The Act gives this corporation the power of eminent domain over so-called “blighted areas,” which include residential zones determined to be “detrimental to public health, safety, morals, or welfare,” or containing “a substantial number of slums, deteriorated or deteriorating structures, predominance of defective or inadequate street layout, faulty lot layout” and so on. In other words, areas inhabited by poor people may be seized for any number of fabricated reasons to make room for the developer’s bulldozer.
The Act further designates “priority development areas,” which include, oddly enough, those low-income neighborhoods listed above as possible stadium sites.
Ward One Councilmember Frank Smith, for his part, has sponsored complementary emergency and permanent legislation whereby the public takes the risk for financing a project based on promises of future revenue collected from real estate and sales taxes (Bill 12-353, “Tax Increment Financing Authorization Emergency Act of 1998” and Bill 12-354, “Tax Increment Financing Authorization Act of 1998”; see also M. Goodwin, “TIF: New Tool to Convince Business to Stay in D.C.,” Washington Business Journal, May 8, 1998). So-called “tax increment financing” (TIF) not only socializes the financial risks of private development; it provides incentives for developing property into commercial real estate rather than affordable residences.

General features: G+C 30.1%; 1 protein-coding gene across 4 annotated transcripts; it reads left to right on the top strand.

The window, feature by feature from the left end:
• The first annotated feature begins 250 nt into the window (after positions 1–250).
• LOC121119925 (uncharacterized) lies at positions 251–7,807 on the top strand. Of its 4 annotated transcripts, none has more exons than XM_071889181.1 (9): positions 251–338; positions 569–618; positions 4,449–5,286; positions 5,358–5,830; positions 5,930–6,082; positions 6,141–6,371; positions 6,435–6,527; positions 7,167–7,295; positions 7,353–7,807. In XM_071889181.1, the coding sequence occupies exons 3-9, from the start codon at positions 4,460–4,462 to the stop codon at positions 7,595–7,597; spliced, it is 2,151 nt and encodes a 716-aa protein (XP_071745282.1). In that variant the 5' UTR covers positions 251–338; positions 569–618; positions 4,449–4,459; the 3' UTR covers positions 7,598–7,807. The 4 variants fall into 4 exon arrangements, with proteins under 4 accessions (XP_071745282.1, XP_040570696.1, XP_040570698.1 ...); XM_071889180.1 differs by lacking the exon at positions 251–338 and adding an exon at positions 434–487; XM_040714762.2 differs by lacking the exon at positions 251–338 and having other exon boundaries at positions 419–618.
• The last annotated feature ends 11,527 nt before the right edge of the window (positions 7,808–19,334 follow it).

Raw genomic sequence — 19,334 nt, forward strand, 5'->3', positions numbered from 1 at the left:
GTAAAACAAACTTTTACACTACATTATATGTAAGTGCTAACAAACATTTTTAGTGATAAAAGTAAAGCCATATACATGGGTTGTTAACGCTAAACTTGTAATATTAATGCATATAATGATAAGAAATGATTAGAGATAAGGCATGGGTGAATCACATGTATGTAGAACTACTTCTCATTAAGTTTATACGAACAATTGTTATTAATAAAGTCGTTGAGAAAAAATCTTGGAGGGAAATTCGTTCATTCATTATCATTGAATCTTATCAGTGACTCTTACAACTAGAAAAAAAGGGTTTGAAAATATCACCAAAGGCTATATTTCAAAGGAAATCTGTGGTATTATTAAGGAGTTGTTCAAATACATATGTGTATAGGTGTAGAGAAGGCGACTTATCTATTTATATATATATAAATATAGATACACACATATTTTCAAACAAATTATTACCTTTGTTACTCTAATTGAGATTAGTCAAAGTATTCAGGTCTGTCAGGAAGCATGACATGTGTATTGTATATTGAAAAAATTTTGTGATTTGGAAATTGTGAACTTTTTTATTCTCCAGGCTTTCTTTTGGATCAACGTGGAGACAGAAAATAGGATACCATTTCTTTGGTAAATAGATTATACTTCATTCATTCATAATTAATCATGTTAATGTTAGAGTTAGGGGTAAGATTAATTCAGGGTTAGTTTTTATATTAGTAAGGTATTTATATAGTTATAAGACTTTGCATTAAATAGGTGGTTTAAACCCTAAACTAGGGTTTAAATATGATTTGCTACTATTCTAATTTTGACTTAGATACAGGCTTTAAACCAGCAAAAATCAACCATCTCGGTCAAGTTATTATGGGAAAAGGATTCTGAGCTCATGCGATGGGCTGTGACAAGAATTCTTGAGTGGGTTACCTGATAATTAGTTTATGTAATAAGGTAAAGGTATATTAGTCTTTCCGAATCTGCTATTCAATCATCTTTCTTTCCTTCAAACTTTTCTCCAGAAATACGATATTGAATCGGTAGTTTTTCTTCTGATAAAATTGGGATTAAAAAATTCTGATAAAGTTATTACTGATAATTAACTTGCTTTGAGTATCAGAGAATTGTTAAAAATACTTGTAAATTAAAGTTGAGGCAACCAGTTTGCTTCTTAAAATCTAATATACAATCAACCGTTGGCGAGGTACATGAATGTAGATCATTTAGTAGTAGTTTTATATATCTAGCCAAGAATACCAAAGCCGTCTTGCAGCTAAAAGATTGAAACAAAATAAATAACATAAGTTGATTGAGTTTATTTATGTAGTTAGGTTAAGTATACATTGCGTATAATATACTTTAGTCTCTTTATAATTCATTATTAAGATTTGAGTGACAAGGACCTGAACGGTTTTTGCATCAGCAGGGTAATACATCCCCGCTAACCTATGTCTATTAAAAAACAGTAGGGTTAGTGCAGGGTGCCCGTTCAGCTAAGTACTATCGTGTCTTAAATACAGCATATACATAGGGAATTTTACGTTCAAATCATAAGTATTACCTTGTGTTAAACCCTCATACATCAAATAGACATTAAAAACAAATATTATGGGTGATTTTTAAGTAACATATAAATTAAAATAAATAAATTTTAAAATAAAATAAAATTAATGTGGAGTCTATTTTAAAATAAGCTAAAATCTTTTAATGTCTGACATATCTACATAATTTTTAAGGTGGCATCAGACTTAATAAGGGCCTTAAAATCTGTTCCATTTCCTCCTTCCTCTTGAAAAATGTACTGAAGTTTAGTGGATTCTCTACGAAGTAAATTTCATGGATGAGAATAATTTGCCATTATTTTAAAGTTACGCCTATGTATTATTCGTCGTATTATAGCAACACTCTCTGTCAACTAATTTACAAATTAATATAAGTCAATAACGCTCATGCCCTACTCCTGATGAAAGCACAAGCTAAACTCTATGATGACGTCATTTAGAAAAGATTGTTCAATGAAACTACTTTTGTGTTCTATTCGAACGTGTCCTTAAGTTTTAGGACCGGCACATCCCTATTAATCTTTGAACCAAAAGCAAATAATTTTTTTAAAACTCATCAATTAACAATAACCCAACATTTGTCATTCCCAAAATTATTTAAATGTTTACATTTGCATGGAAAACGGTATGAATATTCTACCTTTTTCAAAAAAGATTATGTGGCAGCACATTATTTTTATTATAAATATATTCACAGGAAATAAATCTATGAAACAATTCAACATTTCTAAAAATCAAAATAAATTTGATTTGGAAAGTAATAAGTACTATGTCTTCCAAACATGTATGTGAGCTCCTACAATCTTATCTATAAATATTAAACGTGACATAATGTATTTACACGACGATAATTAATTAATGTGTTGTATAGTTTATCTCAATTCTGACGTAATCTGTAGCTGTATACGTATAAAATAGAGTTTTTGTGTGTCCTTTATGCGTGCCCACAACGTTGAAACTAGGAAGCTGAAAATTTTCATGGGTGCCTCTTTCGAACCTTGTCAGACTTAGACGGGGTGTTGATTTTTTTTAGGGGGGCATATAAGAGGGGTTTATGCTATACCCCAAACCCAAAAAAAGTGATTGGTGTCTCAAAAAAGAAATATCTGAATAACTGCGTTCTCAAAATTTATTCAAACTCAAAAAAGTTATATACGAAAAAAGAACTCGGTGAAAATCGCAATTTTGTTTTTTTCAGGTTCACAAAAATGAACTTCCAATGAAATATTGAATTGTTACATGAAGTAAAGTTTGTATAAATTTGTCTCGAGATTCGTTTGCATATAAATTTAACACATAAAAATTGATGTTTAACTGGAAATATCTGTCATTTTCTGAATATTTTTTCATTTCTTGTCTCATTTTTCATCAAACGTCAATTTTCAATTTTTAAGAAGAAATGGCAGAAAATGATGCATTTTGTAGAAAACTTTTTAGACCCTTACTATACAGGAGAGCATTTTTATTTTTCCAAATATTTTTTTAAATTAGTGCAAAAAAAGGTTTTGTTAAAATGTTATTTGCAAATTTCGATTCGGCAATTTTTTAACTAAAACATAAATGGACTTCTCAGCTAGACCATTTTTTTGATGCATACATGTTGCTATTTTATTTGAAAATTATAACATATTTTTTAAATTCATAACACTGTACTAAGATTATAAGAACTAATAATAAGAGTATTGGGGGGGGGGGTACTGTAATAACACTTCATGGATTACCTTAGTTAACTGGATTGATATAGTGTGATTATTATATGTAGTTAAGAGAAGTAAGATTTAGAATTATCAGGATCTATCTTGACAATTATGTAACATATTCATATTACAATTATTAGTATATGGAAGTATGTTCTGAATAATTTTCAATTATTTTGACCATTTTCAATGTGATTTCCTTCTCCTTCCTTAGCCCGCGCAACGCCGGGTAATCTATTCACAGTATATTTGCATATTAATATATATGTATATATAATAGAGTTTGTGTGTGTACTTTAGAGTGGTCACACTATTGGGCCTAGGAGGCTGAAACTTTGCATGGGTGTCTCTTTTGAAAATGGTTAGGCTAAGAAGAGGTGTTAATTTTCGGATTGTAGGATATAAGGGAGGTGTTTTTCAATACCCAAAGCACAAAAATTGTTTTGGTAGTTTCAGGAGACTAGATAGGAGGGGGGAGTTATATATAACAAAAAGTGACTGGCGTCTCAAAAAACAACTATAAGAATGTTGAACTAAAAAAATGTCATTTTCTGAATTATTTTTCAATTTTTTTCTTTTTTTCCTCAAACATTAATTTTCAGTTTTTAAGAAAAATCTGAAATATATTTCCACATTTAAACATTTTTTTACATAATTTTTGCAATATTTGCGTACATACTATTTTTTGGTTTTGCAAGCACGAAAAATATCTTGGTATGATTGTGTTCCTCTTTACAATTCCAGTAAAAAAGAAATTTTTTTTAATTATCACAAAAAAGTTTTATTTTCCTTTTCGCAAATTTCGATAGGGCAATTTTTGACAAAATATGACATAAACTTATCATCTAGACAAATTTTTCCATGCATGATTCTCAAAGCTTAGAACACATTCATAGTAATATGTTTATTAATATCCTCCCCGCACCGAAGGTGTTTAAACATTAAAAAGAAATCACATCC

The Message is Clear
If you’re poor and living in D.C., you’d better either be satisfied with the crummy low-wage jobs offered in the up-and-coming hospitality/entertainment boom, or pack your bags and leave. To bolster that argument, a recently released report commissioned by the Washington Convention Center Authority (WCCA) promises 8,550 D.C. hospitality industry jobs in the first year of the center’s operation (“Analysis for the Proposed Washington Convention Center,” Coopers and Lybrand, Dec. 30, 1997).